Three lysogenic strains of Salmonella potsdam were studied to determine whether or not they were inducible by ultraviolet light under certain conditions. The strains examined were SP3, SP4, and SP9. SP3 and SP4 contained a single prophage each and SP9 contained two prophages P9a and P9c. The ultraviolet light sensitivities of each of these lysogenic strains and the indicator strain SP2 were also examined.
All three lysogenic strains were found to be inducible. SP3 was induced an average of 3.59% and SP4 an average of 2.21%. The difference between the induction percentages of SP3 and SP4 was not statistically significant. Doubly lysogenic SP9 was also inducible with P9a/2 being induced an average of 14.6% and P9c/2 an average of 16.6%. The difference between the average induction percent of P9a/2 and P9c/2 was not statistically significant.
The burst size and range for each of the phages for each bacterial strain was examined. The mean burst size of P3/2 was 11.1 (stnd. dev. 17.8), and of SP4 it was 13.4 (stnd. dev. 12.7). The difference between the mean burst sizes of these two strains was not found to be statistically significant. The mean burst sizes of the SP9 phages were 55.2 (stnd. dev. 52,6) for P9a/2 and 42.4 (stnd. dev. 54,5) for P9c/2. Again the difference between the mean burst sizes was found not to be statistically significant.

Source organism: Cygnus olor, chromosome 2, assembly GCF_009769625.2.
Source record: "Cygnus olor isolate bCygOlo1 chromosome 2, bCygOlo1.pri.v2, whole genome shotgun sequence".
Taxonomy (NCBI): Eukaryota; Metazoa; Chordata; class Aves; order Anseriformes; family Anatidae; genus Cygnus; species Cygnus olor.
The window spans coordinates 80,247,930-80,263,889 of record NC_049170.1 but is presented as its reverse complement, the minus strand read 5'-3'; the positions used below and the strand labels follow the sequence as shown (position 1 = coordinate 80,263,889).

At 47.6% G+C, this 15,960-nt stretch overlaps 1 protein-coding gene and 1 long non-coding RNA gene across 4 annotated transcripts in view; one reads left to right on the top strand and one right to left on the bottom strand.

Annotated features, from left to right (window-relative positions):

The ultraviolet inactivation experiments showed that SP9 was the most sensitive; SP3 was intermediate; while SP2 and SP4 were the least sensitive and, except for the first 20 seconds of irradiation, equally sensitive. During the first 20 seconds SP4 was less sensitive than SP2. The velocity of inactivation constants averaged 0.20 for SP2, 0.27 for SP3, and 0.22 for SP4 over the main portion of their curves. SP9 showed an ever increasing resistance to the irradiation and its velocity "constant" decreased steadily from 0.73 between zero and 5 seconds to 0.048 between 30 and 40 seconds.
Visual observation of the UV-treated cultures showed that the rise in turbidity of the cultures during the first 1.5 hours of incubation was caused by the increase in length of a high proportion of the cells in the culture.
Leonard R. Bullas
Kenneth A. Arendt
Lloyd E. Downs
Robert L. Nutter
Master of Arts (MA)
Year Degree Awarded
Date (Title Page)
Library of Congress/MESH Subject Headings
Salmonella; Ultraviolet Rays
vii; 86; iii
Loma Linda University Libraries
This title appears here courtesy of the author, who has granted Loma Linda University a limited, non-exclusive right to make this publication available to the public. The author retains all other copyrights.
Neufeld, Berney Roy, "Ultraviolet Induction Properties of SALMONELLA POTSDAM Bacteriophages" (1965). Loma Linda University Electronic Theses, Dissertations & Projects. 1692.
Loma Linda University Electronic Theses and Dissertations
Loma Linda University. Del E. Webb Memorial Library. University Archives